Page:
"Where Fillmore County News Comes First"
Wednesday, December 4th, 2013
Volume ∞ Issue ∞
- 7:55:33, Dec 3rd 2013 - quail - I visited Austin's Goat Farm about 8 years ago when I was a patient at the nea ... [Read More]
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- 2:53:19, Nov 18th 2013 - mark scheevel - paul, you have said it all! it is truly an event that we as parents w ... [Read More]
- 11:50:51, Nov 12th 2013 - Sharon Rustad - Mr. Kues: Just for the record the invitation to join the Task For ... [Read More]
- 12:04:51, Nov 10th 2013 - email@example.com - In response to Mrs. Neyhuis' response, you put an interesti ... [Read More]
- 8:39:45, Nov 6th 2013 - cbothun1234 - I will miss you forever and always lady! You have made such a positive i ... [Read More]
- 3:57:24, Nov 6th 2013 - MNFarmboy - Mr. Kues, the bill you mentioned about the district receiving $20 million ... [Read More]
- 10:35:25, Nov 6th 2013 - bwenthold - This student wrote honestly and maturely on a topic that is a danger to o ... [Read More]
Fri, Jan 17th, 2003
Posted in Features
Posted in Features
Cheerleading is a sport.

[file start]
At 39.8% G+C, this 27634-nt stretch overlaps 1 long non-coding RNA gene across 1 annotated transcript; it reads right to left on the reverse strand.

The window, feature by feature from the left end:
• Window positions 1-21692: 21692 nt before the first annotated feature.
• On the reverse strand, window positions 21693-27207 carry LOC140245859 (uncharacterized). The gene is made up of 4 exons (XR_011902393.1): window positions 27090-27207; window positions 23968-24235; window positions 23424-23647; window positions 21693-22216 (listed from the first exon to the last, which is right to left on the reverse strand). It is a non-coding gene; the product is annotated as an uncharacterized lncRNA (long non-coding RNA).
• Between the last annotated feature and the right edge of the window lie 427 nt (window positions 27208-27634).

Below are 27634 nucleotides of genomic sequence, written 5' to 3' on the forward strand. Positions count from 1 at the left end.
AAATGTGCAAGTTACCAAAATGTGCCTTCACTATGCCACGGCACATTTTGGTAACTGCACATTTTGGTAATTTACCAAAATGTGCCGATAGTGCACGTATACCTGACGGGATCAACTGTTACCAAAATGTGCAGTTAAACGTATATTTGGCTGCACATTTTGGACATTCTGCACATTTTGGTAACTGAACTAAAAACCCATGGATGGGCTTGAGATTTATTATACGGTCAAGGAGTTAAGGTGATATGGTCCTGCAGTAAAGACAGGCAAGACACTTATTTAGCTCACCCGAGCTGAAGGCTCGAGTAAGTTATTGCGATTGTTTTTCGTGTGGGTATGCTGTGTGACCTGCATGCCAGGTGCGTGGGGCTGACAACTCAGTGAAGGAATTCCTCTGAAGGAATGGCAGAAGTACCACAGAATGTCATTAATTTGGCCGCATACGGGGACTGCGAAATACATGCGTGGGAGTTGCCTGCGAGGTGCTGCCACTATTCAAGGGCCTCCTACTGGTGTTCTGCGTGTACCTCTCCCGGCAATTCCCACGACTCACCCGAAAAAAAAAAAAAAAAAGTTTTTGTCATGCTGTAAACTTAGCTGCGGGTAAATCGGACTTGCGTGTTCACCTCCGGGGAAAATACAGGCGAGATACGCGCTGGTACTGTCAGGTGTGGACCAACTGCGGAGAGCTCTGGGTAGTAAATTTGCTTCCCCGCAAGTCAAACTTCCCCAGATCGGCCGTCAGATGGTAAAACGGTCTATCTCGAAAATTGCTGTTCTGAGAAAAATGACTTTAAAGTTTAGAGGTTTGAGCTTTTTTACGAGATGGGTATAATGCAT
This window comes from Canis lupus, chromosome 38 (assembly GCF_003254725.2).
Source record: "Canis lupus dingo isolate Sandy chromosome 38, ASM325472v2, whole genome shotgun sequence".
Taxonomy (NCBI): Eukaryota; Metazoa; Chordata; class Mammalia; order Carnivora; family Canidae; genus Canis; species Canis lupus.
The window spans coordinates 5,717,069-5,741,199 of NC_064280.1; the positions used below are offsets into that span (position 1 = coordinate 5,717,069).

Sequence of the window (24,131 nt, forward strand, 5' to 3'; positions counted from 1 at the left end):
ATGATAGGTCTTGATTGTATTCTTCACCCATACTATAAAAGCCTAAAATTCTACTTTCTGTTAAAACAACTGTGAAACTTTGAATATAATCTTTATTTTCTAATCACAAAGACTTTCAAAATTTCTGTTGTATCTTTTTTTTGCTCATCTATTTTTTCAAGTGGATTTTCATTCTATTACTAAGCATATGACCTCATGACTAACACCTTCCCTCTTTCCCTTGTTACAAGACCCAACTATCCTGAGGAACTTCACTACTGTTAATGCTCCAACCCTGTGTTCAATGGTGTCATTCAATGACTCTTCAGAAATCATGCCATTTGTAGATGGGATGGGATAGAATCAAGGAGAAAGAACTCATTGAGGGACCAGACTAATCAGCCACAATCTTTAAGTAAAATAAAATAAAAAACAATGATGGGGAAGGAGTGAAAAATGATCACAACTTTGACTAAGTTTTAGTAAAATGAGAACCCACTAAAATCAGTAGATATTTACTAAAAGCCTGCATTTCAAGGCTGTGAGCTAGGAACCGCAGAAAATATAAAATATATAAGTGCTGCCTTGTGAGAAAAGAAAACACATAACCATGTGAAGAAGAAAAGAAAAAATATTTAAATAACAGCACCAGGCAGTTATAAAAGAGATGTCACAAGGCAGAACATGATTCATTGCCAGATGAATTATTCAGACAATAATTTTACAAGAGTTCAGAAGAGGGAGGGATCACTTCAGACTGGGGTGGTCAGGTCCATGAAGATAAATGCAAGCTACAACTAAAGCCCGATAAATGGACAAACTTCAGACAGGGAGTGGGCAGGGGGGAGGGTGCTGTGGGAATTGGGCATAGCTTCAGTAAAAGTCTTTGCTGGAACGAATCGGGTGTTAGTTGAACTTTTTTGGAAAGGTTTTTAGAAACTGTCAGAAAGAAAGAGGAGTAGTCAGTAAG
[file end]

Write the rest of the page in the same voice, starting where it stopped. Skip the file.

As simple as this statement may seem, a controversy about it rages in high school hallways and gym bleachers. Those who argue that it is a sport point out that cheerleading stunts and formations require skill, athleticism, and dedication, all of which are found in traditional sports. They fight for cheerleaders to be taken seriously as athletes. But their critics argue that it is not a sport, simply because cheerleaders do not compete against other teams. However, that argument is no longer valid for Fillmore Central’s newest squad. Mary Beth Armstrong, Shawn Drury, Amanda Easley, Jamie Howe, Annie Schroeder, Cassie Scrabeck, Heidi Elinkowski, Ashley Iwanski, Whitney Bestor, and Kelsey Wilhelm comprise Fillmore Central’s first competition cheerleading squad, and are out to prove that cheerleading belongs in the same league as traditional sports. Formed this year, the squad will compete throughout Minnesota against other squads. They head to Concordia College on Feb. 1 for State Competition, and will also compete in St. Cloud on Feb. 8. The squad was started primarily through the perseverance of Easley and Howe. But according to its members, everyone has taken a leadership role at some time, pushing and encouraging, motivating and driving. “I have wanted to do this forever,” Howe remembers. Or at least, ever since she saw competition cheerleading on television. Soon, she and her fellow cheerleaders were addicted. But first, they had to deal with the logistical issues of registering a squad, and most importantly, “we had to get everyone pumped up.” This was extremely important because of the time, money, and dedication necessary to make a successful team. The squad squeezes in 5 - 6 hours of practice time a week in early mornings, afternoons after school, late nights, and weekends. Many members of the competition squad are also key members on Fillmore Central’s regular cheerleading squads, and have double practices to attend. According to Howe, the members of the squad pay for everything themselves, and even bought their own uniforms. Cassie Scrabeck recognizes one of the difficulties the squad experienced: “It can be really hard to have 10 girls agree on one thing. It’s 10 personalities trying to mesh together. And sometimes, we can’t even agree on what socks to wear.” But in performance, they are completely in sync, as the fans who have seen them perform would agree. They have performed for the public at Fillmore Central girls and boys basketball games, and at a FCLMC wrestling meet. There, they showed off complex stunts, including The Scorpion, which is considered one of the most difficult stunts in cheerleading. The squad needed to learn increasingly difficult stunts in order to compete, which Howe says might have been the hardest part about starting the team. But, she says they have “improved 150%” through the help of camps and clinics. “It’s such a cliche,” Howe concedes, “but if you have determination, you can do it.” It seems that, perhaps, a good cheerleading squad is quite similar to a successful football team. Each skillfully execute stunts or plays and choreographed movements or formations. But even Howe is hesitant to make such a smooth comparison. She says that competition cheerleading is different in that their squad cannot substitute another cheerleader if the primary becomes injured. Each member has their different, essential positions, and if one person becomes hurt, the entire team cannot compete. They’ve already worked through and around back, neck, wrist problems, strains, and even a mild case of scoliosis. The Fillmore Central team will be competing under the novice division, even though they perform intermediate and advanced stunts. The team is optimistic about their chances, because of the skill and difficulty that their routine requires Judges look for originality, togetherness, spirit, and crowd involvement, along with many factors. The routine must be under 2 1/2 minutes, have a team jump, and be contained within a 40 x 40‚ square. And they look for wide, bright, glistening smiles. that are so prominent on these girls’ faces. “The cheer is brand new,” Howe and Scrabeck beam, and note that it was choreographed with the help of Kirstin Sutherland, a former competition cheerleader. The squad also watched old cheerleading tapes and were guided by their coach, Melissa Onsager, also the coach of basketball, wrestling, and football cheerleading squads. “I’m surprised that I still get nervous!” Cassie Scrabeck acknowledges. Though she, and the rest of the squad have performed countless times, she still feels pressure from the crowd. But crowd support is one thing that Howe doesn’t seem to be very worried about. “They were great, cheering after every stunt,” she said after their first performance in Harmony. However, they wish to clear up one misconception about competition cheerleading that has been popularized by the media. “It’s not like Bring It On!” she and Cassie Scrabeck voice resoundingly, referring to a popular teen movie that follows top cheerleading squads and their fight for a national championship. Scrabeck wishes to expunge another stereotype about cheerleading, and to give it the respect it deserves. “Cheerleading is not just a ditzy blonde in a short skirt, but an actual sport. It’s a lot harder than it looks, and there is a lot of technique involved,” Scrabeck argues. Respect for the sport was part of Howe’s motivation for starting a competition squad. And after their first performance, she said, “I felt the change in respect. Some people have come up to me already and said, ‘Hey, that was really good,’” If these ten girls have anything to do about it, cheerleading at Fillmore Central will be about hard work, skill and team work measured in competition against other schools. Just like any other sport.